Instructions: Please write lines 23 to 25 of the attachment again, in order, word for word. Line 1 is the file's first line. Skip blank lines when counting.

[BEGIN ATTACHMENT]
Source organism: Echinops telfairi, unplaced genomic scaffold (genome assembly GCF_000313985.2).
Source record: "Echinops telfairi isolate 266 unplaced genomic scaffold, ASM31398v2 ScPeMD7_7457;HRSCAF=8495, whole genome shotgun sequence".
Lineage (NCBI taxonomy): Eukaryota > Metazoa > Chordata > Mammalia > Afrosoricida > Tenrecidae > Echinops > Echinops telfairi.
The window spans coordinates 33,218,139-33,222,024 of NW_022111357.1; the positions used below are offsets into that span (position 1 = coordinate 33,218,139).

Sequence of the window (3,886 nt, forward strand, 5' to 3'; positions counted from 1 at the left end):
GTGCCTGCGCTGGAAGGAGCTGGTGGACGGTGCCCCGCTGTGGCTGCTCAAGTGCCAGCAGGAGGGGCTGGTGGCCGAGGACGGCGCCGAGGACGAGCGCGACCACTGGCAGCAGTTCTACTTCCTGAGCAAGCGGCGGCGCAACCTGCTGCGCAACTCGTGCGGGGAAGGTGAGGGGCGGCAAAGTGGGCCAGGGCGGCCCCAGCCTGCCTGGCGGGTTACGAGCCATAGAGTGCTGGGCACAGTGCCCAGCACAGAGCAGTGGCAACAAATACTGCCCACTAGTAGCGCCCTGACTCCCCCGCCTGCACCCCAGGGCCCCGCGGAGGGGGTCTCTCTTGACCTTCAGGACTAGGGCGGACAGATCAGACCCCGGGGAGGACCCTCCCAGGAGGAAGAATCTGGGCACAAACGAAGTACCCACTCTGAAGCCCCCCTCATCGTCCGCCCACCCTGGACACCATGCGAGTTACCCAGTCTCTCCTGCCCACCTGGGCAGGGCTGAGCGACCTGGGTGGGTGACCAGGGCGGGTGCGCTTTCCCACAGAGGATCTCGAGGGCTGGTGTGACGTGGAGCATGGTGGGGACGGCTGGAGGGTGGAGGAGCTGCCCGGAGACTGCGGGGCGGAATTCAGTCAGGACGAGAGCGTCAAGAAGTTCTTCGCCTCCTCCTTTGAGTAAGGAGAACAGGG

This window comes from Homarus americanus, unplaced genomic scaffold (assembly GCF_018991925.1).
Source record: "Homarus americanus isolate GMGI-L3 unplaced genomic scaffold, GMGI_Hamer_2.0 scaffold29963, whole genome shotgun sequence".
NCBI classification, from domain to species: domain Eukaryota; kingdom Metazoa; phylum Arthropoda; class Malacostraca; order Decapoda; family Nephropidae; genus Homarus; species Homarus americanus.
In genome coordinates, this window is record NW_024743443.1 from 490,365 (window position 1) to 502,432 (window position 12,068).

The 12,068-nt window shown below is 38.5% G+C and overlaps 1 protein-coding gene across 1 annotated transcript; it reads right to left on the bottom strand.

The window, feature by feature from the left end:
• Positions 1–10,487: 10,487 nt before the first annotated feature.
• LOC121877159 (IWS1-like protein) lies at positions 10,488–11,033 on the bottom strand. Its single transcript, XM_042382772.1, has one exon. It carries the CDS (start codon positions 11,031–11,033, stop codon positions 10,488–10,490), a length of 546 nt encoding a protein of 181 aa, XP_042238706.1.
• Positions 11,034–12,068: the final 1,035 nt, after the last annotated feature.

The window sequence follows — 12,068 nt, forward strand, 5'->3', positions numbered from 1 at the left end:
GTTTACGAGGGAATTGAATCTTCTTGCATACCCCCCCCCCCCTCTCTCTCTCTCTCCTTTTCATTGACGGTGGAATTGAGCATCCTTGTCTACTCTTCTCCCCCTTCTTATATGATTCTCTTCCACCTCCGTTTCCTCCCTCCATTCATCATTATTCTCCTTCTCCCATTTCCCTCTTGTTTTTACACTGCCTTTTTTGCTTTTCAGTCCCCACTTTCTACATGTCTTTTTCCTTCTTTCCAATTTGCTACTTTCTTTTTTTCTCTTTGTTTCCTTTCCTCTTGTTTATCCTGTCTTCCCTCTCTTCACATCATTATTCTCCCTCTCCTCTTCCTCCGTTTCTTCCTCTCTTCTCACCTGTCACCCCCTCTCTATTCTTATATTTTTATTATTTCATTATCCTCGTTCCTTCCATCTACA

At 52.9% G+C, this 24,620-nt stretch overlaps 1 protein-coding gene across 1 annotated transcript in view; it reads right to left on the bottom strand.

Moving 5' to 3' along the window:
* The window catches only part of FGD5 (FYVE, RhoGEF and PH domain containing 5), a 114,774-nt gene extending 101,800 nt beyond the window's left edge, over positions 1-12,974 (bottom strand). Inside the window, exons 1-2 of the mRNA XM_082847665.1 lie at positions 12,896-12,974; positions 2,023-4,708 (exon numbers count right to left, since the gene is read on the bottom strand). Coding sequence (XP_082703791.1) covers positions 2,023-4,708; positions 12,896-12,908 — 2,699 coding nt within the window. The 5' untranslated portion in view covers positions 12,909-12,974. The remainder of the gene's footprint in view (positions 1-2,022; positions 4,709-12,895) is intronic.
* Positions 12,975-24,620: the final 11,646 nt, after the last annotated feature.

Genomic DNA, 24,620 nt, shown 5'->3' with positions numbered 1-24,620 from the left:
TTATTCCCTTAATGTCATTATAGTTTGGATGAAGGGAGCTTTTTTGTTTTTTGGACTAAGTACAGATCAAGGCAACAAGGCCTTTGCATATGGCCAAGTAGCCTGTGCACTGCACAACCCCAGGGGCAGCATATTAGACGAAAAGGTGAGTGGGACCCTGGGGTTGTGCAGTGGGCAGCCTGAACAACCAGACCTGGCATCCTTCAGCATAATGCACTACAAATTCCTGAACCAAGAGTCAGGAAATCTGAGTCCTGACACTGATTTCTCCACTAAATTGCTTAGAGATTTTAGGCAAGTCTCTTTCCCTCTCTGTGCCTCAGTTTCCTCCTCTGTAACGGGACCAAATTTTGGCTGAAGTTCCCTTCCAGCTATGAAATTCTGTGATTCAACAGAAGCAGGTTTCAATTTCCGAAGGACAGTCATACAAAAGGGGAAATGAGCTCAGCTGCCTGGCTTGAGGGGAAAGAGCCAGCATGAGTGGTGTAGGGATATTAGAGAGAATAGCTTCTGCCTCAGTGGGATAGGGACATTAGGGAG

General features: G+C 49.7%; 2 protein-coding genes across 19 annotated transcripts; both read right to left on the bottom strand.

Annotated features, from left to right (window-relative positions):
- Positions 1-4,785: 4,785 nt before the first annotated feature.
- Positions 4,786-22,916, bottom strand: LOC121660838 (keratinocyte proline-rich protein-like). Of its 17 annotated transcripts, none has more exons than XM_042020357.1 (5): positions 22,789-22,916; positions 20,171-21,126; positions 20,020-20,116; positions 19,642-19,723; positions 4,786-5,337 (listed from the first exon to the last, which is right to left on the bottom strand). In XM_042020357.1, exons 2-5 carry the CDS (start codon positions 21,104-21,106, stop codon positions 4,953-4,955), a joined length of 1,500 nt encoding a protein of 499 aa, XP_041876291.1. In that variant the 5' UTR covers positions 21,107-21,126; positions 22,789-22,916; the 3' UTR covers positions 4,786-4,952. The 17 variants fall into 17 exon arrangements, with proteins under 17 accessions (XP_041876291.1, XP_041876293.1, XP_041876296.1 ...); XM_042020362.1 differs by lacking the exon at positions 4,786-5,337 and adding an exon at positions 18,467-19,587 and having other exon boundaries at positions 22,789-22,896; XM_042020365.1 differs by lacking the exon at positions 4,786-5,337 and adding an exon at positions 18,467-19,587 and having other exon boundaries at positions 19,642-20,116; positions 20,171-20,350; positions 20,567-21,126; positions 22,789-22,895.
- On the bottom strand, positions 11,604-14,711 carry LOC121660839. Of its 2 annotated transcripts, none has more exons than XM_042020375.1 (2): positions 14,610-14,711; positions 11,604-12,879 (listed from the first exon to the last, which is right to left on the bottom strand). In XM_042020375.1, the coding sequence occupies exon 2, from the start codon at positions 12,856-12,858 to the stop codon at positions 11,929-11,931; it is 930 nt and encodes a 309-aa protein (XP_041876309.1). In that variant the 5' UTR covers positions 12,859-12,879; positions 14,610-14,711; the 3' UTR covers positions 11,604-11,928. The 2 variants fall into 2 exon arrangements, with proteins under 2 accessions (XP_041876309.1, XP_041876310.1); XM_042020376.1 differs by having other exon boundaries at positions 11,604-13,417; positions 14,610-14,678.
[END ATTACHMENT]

TTATTCCCTTAATGTCATTATAGTTTGGATGAAGGGAGCTTTTTTGTTTTTTGGACTAAGTACAGATCAAGGCAACAAGGCCTTTGCATATGGCCAAGTAGCCTGTGCACTGCACAACCCCAGGGGCAGCATATTAGACGAAAAGGTGAGTGGGACCCTGGGGTTGTGCAGTGGGCAGCCTGAACAACCAGACCTGGCATCCTTCAGCATAATGCACTACAAATTCCTGAACCAAGAGTCAGGAAATCTGAGTCCTGACACTGATTTCTCCACTAAATTGCTTAGAGATTTTAGGCAAGTCTCTTTCCCTCTCTGTGCCTCAGTTTCCTCCTCTGTAACGGGACCAAATTTTGGCTGAAGTTCCCTTCCAGCTATGAAATTCTGTGATTCAACAGAAGCAGGTTTCAATTTCCGAAGGACAGTCATACAAAAGGGGAAATGAGCTCAGCTGCCTGGCTTGAGGGGAAAGAGCCAGCATGAGTGGTGTAGGGATATTAGAGAGAATAGCTTCTGCCTCAGTGGGATAGGGACATTAGGGAG

General features: G+C 49.7%; 2 protein-coding genes across 19 annotated transcripts; both read right to left on the bottom strand.

Annotated features, from left to right (window-relative positions):